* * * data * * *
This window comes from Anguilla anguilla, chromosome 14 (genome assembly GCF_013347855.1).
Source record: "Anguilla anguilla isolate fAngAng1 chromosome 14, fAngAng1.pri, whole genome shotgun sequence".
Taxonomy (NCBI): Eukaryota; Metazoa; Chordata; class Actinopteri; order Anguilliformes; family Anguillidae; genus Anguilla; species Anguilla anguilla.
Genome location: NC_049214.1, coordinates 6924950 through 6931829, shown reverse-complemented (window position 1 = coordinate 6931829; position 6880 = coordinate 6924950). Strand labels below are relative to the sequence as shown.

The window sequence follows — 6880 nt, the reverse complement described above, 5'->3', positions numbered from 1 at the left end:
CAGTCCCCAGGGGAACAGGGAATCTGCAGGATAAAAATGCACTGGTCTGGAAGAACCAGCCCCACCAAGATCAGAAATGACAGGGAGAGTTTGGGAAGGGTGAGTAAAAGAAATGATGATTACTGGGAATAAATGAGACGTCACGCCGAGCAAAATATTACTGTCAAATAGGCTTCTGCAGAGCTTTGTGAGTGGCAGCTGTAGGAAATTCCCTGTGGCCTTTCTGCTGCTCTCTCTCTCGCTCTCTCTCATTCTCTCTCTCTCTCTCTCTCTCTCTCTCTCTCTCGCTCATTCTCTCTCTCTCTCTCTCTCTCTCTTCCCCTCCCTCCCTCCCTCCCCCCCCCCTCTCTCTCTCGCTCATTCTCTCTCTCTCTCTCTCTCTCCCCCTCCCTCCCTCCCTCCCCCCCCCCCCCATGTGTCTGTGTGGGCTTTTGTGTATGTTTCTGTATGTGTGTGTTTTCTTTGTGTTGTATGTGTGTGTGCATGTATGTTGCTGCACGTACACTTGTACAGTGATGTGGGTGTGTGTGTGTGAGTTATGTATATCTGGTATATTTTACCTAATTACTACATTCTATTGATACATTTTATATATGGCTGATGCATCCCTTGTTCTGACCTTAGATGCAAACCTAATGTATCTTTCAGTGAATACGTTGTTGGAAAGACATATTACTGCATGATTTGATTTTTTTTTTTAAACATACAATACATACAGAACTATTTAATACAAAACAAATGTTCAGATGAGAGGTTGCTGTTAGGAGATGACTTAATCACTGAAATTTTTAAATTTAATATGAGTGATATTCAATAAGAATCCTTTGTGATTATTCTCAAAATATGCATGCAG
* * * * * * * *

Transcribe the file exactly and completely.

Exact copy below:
This window comes from Anguilla anguilla, chromosome 14 (genome assembly GCF_013347855.1).
Source record: "Anguilla anguilla isolate fAngAng1 chromosome 14, fAngAng1.pri, whole genome shotgun sequence".
Taxonomy (NCBI): Eukaryota; Metazoa; Chordata; class Actinopteri; order Anguilliformes; family Anguillidae; genus Anguilla; species Anguilla anguilla.
Genome location: NC_049214.1, coordinates 6924950 through 6931829, shown reverse-complemented (window position 1 = coordinate 6931829; position 6880 = coordinate 6924950). Strand labels below are relative to the sequence as shown.

The window sequence follows — 6880 nt, the reverse complement described above, 5'->3', positions numbered from 1 at the left end:
CAGTCCCCAGGGGAACAGGGAATCTGCAGGATAAAAATGCACTGGTCTGGAAGAACCAGCCCCACCAAGATCAGAAATGACAGGGAGAGTTTGGGAAGGGTGAGTAAAAGAAATGATGATTACTGGGAATAAATGAGACGTCACGCCGAGCAAAATATTACTGTCAAATAGGCTTCTGCAGAGCTTTGTGAGTGGCAGCTGTAGGAAATTCCCTGTGGCCTTTCTGCTGCTCTCTCTCTCGCTCTCTCTCATTCTCTCTCTCTCTCTCTCTCTCTCTCTCTCTCTCGCTCATTCTCTCTCTCTCTCTCTCTCTCTCTTCCCCTCCCTCCCTCCCTCCCCCCCCCCTCTCTCTCTCGCTCATTCTCTCTCTCTCTCTCTCTCTCCCCCTCCCTCCCTCCCTCCCCCCCCCCCCCATGTGTCTGTGTGGGCTTTTGTGTATGTTTCTGTATGTGTGTGTTTTCTTTGTGTTGTATGTGTGTGTGCATGTATGTTGCTGCACGTACACTTGTACAGTGATGTGGGTGTGTGTGTGTGAGTTATGTATATCTGGTATATTTTACCTAATTACTACATTCTATTGATACATTTTATATATGGCTGATGCATCCCTTGTTCTGACCTTAGATGCAAACCTAATGTATCTTTCAGTGAATACGTTGTTGGAAAGACATATTACTGCATGATTTGATTTTTTTTTTTAAACATACAATACATACAGAACTATTTAATACAAAACAAATGTTCAGATGAGAGGTTGCTGTTAGGAGATGACTTAATCACTGAAATTTTTAAATTTAATATGAGTGATATTCAATAAGAATCCTTTGTGATTATTCTCAAAATATGCATGCAG